The style of the cross is interesting, too. I haven’t seen another quite like it. It’s basically along the same lines as the crosses at Llantriddyd, Llanmaes, Porthkerry and Llanmihangel but with pointed finials and a much smaller base. The lettering is honestly rather poor – irregular and badly spaced. This really does seem to have been a one-off by a local stonemason who wasn’t quite up to the task.

So far I haven’t found out much about the Morgan family. In vol 3 of Cardiff Records John Hobson Matthews transcribed a fragment of a headstone in the churchyard at Llandough commemorating a Mary daughter of Nicholas Morgan, c. 1630, followed by members of the local Vaughan and Matthew families from the 18th and 19th centuries (http://www.british-history.ac.uk/cardiff-records/vol3/pp580-583 ). But this was published in 1901 – goodness knows where the stone is now. This Mary was presumably the daughter of the Nicholas who died in 1657. There was a Walston in the nearby parish of Wenvoe, a substantial Tudor farmhouse to the north-west of the village (sometimes confused with Wenvoe Castle which was actually some way south of the village). Did Nicholas Morgan move there? Did his wife have connections there? Will I ever get round to finding out?

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Portrey and Deere

The little parish church of Porthkerry in the Vale of Glamorgan sits under the flight path of Cardiff Rhoose Airport. The church has a simple medieval rood screen, the battered remains of the head of its churchyard cross – and on the north wall of the nave, this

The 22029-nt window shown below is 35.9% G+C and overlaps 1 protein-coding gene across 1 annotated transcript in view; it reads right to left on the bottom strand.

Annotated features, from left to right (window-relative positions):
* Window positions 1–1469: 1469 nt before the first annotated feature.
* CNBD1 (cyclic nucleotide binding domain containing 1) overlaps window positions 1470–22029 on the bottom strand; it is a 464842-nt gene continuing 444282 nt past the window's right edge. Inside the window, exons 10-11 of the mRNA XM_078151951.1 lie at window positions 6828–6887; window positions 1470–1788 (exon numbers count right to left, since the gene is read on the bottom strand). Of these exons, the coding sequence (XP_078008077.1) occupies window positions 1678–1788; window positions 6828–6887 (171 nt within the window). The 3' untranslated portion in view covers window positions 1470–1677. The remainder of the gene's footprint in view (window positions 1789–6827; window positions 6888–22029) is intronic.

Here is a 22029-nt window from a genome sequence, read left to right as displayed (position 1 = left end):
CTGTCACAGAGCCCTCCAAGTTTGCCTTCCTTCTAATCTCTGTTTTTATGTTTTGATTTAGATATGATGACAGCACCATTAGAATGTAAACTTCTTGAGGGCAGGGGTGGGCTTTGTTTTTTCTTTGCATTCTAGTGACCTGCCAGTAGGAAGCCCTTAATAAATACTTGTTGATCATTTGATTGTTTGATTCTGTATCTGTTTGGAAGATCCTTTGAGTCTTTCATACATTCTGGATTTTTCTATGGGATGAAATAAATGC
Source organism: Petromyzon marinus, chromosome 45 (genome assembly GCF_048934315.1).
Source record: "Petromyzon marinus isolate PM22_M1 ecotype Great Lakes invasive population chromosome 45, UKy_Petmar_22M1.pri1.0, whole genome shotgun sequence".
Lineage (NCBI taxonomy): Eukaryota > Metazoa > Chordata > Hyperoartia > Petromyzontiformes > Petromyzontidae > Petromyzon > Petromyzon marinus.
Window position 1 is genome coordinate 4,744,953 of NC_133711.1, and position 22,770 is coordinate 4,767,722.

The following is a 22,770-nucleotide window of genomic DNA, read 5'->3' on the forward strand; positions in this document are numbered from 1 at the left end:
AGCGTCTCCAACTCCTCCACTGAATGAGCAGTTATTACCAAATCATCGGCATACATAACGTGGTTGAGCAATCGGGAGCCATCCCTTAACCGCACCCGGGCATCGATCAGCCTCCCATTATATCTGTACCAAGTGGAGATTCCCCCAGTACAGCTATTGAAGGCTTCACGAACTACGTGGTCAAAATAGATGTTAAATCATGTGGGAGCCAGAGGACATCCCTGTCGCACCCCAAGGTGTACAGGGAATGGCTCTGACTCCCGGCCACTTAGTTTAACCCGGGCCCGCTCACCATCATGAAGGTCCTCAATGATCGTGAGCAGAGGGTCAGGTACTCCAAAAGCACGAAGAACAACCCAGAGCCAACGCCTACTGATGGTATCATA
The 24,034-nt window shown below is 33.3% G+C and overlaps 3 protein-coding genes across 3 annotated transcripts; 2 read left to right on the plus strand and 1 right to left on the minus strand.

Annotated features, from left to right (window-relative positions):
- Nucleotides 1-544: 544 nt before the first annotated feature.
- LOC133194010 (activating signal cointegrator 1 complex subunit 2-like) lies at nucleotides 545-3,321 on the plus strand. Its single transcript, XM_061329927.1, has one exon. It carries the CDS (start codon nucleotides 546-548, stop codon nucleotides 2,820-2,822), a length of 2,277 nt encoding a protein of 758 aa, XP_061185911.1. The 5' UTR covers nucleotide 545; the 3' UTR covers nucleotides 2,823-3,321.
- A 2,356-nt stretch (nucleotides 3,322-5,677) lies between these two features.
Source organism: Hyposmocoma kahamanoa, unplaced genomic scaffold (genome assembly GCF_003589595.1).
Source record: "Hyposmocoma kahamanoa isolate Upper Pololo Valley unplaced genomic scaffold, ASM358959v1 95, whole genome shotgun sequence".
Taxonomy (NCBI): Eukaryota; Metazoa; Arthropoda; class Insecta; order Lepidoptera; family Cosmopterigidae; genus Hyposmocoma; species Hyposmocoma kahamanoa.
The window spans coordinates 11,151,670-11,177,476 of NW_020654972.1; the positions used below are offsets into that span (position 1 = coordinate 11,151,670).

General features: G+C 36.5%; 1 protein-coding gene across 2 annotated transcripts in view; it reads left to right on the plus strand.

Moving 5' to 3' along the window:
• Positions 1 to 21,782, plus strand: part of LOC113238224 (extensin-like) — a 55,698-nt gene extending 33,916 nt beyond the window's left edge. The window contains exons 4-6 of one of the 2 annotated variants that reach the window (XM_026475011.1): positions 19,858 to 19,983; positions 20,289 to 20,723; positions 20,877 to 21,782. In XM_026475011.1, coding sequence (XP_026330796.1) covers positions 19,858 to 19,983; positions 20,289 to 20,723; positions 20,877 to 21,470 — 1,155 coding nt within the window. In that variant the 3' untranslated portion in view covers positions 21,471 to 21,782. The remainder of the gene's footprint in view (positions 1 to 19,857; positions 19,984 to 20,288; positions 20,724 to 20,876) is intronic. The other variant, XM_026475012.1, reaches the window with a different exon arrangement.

portrey_compressed

another of those puzzling post-medieval cross slabs. My old friend and colleague Gwen Awbery has been recording Welsh poetry on tomb carvings and is currently working on poetry on war memorials. Having heard me talking about cross slabs, she spotted this one in Porthkerry and we have at last managed to organise ourselves to have a look at it.

It’s a hefty sandstone slab. The differential wear patterns suggest that like the similar crosses in other Vale churches it was originally in the floor of the church. It was apparently placed on the wall for preservation but suffered further damage from lamination because of damp in the wall – there are no easy answers to the conservation and protection of these stones. In 2014 the parish raised money for extensive conservation work on this one, including reattaching a detached fragment of text from the lower right edge.

The shape of the cross, with its short thick splayed arms, is similar to those in Llantrithyd and Llanmihangel. However, Porthkerry stone also has the shafts at either side (what John Rodger and T. H. Thomas called ‘billets) which are found on slightly smaller slabs elsewhere in the Vale, and a large base with space for an inscription. In the case of this stone, though, the inscription is so lengthy that it spills into the shaft of the cross and the billets.

The first inscription, in well set out incised capitals, commemorates Reynold Portrey:

HEERE LIETH THE BODIE OF

REYNOLDE PORTREY ESQUIER DECESSED THE

24 DAY OF FEBRUARII IN AO 1629 HAVINGE

LYVED 63 YERRES WHO IN HIS

LIEFE TIME CURED MANY OF SE

VERALLE INFIRMITIES WITHOUT REWARDE.

HE LEAFT LIVINGE IOHAN HIS LOVING

WIEFFE WHO CAUSED THIS MONUMENT OF

HER AFFECCON OF SOE LOV[EING]

A HUSBANDE TO BE SET UP AND

DESIRES TO BE HEIRE ALSO INTERRED WHEN

SHE DIETH. THEY HAD YSSUE ON SON

ALEXANDUR AND TWO DOUGHTERS.

(some of this transcription was done before the stone was damaged.)

Joan is commemorated by an inscription across the head of the cross, in less well-carved letters:

HERE LYETH THE BODY OF IOAN WIFE

TO REYNOLD PORTEREY MARCH 22

1659

Other inscriptions have then been added. Along the upper border is

…BODY OF WILLIAM DEARE HUSBAND UNTO CISSILL PORTREY AGED …

On the lower arm of the cross is

CISEL DERE

between the shaft of the cross and the lower billet is

CISEL HARY WIFE TO RO DEERE

And below the lower billet is

[?CISSIL] PORTREY WIFE TO WILL[IAM]